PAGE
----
Orange Pavilion, San Bernardino, 11/25/98
Reviewed by Lou Moreau
It was a bitch getting to the Rob Zombie show
on November 25th. It was the day before Thanksgiving and the freeways were packed with
folks on their way to their families. A journey that normally takes less than an hour on
any other day took over three this day. The freeways were a parking lot and there were no
Fortunately, the show was worth every minute of the wait.
Rob Zombie headlined, and his set was one of the most visually appealing and
theatrically involving shows I've ever seen. Loaded with supporting players, including robots, gogo dancers (including a topless one behind the drum set), and a special appearance by the Goatman, Zombie's set was a perfect combination of hard rocking, heavy metal music and theatrics.
The stage was nothing short of phenomenal, looking as though it were created for some 50s horror flick. On each side of the drum riser were giant video screens that constantly played clips from classic horror movies and witchcraft films. Flashpots, smoke, make-up and blood (fake, we hope) were used to their fullest effects. Zombie and his band were decked out in complete zombie makeup - even to a dusting of grave dirt on their clothing.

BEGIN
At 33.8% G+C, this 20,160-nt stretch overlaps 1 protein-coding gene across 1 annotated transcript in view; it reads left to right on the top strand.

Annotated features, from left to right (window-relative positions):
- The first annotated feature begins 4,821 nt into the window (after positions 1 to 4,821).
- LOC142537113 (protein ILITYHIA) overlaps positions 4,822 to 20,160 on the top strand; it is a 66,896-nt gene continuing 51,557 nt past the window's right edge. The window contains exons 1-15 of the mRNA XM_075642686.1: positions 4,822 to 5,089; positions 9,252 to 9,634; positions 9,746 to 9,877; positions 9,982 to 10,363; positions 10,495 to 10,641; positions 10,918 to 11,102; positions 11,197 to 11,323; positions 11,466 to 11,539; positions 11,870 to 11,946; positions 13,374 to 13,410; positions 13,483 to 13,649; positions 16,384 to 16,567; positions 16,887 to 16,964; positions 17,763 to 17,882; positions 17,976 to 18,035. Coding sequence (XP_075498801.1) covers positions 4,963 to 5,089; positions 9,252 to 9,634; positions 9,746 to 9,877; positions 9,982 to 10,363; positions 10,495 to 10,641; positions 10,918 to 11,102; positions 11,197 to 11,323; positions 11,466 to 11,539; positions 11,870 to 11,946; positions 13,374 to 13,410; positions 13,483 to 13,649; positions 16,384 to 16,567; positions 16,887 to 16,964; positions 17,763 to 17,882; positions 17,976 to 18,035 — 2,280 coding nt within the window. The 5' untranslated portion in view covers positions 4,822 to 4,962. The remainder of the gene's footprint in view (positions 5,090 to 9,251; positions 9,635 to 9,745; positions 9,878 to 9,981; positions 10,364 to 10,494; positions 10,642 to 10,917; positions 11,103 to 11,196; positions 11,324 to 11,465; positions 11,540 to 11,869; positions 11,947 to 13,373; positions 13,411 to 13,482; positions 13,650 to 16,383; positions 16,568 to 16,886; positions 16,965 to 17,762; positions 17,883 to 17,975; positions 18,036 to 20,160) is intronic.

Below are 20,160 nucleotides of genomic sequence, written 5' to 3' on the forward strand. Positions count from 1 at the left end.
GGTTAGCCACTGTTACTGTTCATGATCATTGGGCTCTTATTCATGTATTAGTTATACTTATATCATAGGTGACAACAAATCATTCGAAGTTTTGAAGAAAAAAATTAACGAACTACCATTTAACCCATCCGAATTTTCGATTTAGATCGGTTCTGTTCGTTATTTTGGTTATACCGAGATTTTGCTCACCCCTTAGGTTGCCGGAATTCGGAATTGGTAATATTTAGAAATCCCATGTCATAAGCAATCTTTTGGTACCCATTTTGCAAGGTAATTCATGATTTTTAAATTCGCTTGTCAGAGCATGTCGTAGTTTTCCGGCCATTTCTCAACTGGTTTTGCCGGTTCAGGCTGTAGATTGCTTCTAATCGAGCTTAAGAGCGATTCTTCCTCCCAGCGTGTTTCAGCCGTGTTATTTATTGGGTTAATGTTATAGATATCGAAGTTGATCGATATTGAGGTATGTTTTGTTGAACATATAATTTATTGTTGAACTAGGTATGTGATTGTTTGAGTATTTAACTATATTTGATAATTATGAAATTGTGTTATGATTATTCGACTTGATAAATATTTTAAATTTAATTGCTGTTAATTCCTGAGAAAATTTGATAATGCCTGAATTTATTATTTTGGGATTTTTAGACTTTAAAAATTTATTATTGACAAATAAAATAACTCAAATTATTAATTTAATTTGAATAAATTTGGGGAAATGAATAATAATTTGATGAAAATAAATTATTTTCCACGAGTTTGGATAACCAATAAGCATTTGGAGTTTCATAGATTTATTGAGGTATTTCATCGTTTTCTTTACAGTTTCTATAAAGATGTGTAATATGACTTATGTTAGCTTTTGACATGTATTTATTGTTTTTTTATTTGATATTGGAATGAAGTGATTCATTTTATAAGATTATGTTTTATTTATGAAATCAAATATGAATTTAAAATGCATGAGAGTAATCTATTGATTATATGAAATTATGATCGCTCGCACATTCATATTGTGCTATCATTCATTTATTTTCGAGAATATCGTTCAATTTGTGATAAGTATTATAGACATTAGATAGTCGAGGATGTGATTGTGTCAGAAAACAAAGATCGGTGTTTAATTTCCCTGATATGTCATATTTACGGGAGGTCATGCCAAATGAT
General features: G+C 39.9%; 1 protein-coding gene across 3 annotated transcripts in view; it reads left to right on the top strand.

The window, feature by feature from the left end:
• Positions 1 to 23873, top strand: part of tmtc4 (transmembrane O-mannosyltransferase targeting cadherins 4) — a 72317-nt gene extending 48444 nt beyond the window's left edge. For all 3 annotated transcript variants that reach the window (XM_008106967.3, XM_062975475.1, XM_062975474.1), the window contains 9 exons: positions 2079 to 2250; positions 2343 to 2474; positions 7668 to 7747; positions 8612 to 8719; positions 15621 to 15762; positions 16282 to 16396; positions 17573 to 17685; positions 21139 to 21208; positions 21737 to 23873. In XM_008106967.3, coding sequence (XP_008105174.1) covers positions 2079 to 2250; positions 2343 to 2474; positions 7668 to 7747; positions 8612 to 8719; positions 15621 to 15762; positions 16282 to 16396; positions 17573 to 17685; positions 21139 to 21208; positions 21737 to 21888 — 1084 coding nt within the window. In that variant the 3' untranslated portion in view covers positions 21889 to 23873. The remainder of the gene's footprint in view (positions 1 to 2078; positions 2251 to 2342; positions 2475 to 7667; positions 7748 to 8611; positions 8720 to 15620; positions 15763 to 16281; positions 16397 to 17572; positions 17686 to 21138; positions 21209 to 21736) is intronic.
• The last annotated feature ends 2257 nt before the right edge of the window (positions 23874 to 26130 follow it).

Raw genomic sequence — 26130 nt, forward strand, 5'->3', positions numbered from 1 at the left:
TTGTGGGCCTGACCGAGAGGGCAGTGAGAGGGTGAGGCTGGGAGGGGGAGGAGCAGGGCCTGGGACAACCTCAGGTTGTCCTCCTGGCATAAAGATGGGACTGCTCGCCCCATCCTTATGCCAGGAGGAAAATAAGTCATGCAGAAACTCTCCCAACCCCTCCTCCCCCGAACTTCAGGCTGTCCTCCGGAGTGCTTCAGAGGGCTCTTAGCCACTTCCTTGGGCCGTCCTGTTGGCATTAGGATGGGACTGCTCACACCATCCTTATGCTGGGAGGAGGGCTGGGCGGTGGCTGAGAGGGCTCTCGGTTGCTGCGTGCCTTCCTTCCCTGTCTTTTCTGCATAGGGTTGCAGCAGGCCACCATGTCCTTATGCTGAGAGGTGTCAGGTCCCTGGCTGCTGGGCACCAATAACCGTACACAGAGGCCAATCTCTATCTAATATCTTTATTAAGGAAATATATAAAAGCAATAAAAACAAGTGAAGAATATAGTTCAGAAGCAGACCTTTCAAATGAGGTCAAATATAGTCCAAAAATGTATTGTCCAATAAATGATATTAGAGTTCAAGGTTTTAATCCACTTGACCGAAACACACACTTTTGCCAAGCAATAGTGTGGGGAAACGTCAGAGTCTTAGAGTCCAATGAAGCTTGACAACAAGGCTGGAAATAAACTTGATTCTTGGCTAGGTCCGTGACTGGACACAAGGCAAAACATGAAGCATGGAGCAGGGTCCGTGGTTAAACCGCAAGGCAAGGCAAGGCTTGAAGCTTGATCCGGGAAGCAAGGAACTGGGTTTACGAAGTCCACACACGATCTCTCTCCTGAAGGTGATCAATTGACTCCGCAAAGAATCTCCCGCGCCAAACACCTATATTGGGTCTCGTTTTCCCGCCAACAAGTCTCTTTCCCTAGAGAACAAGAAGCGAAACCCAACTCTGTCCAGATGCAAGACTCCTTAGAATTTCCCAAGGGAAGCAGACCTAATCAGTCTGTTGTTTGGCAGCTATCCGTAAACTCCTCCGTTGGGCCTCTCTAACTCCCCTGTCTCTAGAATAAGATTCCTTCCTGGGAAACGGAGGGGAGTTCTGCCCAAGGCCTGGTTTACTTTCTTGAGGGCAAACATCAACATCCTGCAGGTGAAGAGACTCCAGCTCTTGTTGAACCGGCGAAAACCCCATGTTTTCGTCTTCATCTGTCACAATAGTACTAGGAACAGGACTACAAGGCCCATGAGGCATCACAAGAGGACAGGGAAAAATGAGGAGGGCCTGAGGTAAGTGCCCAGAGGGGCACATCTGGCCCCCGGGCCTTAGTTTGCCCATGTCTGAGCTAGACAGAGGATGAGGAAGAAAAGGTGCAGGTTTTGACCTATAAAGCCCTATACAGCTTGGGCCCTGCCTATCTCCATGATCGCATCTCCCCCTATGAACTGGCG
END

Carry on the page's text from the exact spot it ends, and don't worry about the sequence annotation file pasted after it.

The band played a combination of classic WHITE ZOMBIE tunes, including "Thunder Kiss" "More Human Than Human," and "I, Zombie" as well as about half the songs from Rob's new solo album, including "Drag-U-La," and "Living Dead Woman."
The band's energy overflowed into the audience,
bringing the crowd to a frothy frenzy and the musicianship was nothing short of amazing,
especially considering the complexity of the theatrics.
And - unlike every other Zombie show I've ever seen - Rob didn't complain once about the heat.
MONSTER MAGNET were in the middle spot and delivered an electrifying
performance. The band played a nitty-gritty, down'n'dirty set - no special effects, no gimmicks, just good old hard rock music. Lead vocalist Dave Wyndorf was so charismatic that he easily pulled the audience into the performance - and easily convinced a lot of women to bare their cleavage. Audience favorites seemed to be "Crop Circle," "Power Trip," and "Space Land."
FEAR FACTORY opened that evening with their usual, above-average industrial
sounds. The crowd seemed to eat up the material from their latest album, "Obsolete," and were further frenzied when the band began tossing out CD singles. As the band indicated, Fear Factory have come a long way without any help from MTV - their incredible combination of electronics and guitar - along with a spectacular light show - starting the evening out with a bang.
Click here to see photos from this show
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